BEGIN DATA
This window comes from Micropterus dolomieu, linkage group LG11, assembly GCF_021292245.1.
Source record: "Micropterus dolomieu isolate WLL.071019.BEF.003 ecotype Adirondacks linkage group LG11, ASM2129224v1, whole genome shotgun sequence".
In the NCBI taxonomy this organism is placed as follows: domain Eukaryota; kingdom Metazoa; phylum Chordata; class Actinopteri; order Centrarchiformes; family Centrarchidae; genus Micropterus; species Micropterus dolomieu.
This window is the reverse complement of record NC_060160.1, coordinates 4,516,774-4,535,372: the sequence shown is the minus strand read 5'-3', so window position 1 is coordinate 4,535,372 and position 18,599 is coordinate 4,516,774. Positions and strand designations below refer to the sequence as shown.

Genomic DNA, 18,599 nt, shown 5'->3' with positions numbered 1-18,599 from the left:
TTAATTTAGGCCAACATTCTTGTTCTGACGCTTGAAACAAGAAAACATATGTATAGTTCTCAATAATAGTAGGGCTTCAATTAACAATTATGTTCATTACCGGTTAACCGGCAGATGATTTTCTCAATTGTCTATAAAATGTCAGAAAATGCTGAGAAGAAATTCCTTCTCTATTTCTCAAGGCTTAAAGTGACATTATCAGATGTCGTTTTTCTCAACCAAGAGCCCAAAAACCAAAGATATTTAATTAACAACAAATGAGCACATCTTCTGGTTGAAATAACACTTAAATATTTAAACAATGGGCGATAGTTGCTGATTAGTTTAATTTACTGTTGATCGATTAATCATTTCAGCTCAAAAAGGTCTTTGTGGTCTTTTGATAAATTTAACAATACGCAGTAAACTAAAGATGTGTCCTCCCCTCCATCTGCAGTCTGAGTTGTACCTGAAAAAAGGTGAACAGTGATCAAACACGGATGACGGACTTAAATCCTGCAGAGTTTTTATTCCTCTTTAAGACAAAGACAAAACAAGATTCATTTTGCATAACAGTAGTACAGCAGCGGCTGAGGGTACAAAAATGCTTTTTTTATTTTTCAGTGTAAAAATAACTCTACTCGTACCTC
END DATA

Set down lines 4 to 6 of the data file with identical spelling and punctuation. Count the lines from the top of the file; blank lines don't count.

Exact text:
This window is the reverse complement of record NC_060160.1, coordinates 4,516,774-4,535,372: the sequence shown is the minus strand read 5'-3', so window position 1 is coordinate 4,535,372 and position 18,599 is coordinate 4,516,774. Positions and strand designations below refer to the sequence as shown.

Genomic DNA, 18,599 nt, shown 5'->3' with positions numbered 1-18,599 from the left:
TTAATTTAGGCCAACATTCTTGTTCTGACGCTTGAAACAAGAAAACATATGTATAGTTCTCAATAATAGTAGGGCTTCAATTAACAATTATGTTCATTACCGGTTAACCGGCAGATGATTTTCTCAATTGTCTATAAAATGTCAGAAAATGCTGAGAAGAAATTCCTTCTCTATTTCTCAAGGCTTAAAGTGACATTATCAGATGTCGTTTTTCTCAACCAAGAGCCCAAAAACCAAAGATATTTAATTAACAACAAATGAGCACATCTTCTGGTTGAAATAACACTTAAATATTTAAACAATGGGCGATAGTTGCTGATTAGTTTAATTTACTGTTGATCGATTAATCATTTCAGCTCAAAAAGGTCTTTGTGGTCTTTTGATAAATTTAACAATACGCAGTAAACTAAAGATGTGTCCTCCCCTCCATCTGCAGTCTGAGTTGTACCTGAAAAAAGGTGAACAGTGATCAAACACGGATGACGGACTTAAATCCTGCAGAGTTTTTATTCCTCTTTAAGACAAAGACAAAACAAGATTCATTTTGCATAACAGTAGTACAGCAGCGGCTGAGGGTACAAAAATGCTTTTTTTATTTTTCAGTGTAAAAATAACTCTACTCGTACCTC